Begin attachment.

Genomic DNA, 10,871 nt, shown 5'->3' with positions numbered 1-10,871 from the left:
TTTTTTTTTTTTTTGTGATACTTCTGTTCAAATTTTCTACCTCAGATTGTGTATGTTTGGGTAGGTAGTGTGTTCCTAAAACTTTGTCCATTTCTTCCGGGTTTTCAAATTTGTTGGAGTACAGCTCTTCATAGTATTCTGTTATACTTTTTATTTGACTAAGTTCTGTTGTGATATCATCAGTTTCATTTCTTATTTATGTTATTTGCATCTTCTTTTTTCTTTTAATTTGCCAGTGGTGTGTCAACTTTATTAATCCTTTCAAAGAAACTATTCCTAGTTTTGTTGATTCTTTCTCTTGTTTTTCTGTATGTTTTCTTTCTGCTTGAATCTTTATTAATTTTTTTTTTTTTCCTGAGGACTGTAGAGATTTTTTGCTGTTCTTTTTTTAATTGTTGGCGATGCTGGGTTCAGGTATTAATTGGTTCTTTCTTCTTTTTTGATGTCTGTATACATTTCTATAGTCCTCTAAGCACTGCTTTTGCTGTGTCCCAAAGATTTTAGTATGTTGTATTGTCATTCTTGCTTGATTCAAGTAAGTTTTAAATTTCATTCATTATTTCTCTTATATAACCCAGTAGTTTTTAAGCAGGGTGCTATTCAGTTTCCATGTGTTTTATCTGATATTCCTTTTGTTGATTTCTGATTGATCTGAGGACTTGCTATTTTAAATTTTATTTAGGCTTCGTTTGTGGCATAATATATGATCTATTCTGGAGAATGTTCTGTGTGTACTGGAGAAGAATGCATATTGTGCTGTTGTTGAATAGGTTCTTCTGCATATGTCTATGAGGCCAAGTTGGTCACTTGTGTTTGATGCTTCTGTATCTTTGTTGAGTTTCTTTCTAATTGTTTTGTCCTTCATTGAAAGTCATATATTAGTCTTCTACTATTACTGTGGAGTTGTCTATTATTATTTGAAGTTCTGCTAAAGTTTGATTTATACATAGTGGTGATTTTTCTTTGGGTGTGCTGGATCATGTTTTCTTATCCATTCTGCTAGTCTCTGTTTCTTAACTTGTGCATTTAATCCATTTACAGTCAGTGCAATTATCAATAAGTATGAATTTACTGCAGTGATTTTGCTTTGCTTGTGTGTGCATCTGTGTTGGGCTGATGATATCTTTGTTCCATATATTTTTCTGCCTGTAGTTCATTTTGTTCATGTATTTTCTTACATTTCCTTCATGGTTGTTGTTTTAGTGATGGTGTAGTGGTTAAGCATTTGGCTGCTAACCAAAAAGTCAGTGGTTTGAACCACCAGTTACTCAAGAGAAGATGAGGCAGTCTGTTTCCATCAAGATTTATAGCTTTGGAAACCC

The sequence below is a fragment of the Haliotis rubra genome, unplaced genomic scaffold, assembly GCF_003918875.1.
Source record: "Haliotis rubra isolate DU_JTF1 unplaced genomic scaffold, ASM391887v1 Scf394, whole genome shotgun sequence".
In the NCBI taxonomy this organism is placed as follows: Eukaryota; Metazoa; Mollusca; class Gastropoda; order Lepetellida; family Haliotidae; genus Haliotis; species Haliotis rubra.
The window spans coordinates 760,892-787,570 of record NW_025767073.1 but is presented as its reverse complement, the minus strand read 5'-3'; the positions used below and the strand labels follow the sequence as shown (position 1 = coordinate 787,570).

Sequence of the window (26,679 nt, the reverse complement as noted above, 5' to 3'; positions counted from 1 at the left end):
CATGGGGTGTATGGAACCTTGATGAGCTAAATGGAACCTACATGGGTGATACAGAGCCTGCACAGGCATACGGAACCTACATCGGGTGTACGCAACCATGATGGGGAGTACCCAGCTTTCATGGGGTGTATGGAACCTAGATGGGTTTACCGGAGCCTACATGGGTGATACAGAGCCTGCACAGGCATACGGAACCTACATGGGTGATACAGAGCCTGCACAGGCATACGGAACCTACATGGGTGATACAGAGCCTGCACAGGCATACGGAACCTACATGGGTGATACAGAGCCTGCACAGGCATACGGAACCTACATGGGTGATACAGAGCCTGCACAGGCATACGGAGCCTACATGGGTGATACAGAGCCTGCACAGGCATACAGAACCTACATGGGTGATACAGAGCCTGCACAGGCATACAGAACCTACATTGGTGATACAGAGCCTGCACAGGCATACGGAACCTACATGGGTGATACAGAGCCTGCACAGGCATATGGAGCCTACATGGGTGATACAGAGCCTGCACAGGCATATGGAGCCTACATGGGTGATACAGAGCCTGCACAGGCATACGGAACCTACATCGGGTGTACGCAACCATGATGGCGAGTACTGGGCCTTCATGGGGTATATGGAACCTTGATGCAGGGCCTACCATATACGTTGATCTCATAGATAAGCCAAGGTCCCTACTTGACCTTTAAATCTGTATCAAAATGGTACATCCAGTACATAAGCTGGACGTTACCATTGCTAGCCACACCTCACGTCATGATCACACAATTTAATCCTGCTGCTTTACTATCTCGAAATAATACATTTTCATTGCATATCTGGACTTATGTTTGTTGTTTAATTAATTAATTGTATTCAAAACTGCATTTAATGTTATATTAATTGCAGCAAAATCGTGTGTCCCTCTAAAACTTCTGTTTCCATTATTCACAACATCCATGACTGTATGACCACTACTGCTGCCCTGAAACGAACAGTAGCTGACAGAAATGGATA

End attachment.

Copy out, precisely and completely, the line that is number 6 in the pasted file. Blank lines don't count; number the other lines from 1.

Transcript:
The window spans coordinates 760,892-787,570 of record NW_025767073.1 but is presented as its reverse complement, the minus strand read 5'-3'; the positions used below and the strand labels follow the sequence as shown (position 1 = coordinate 787,570).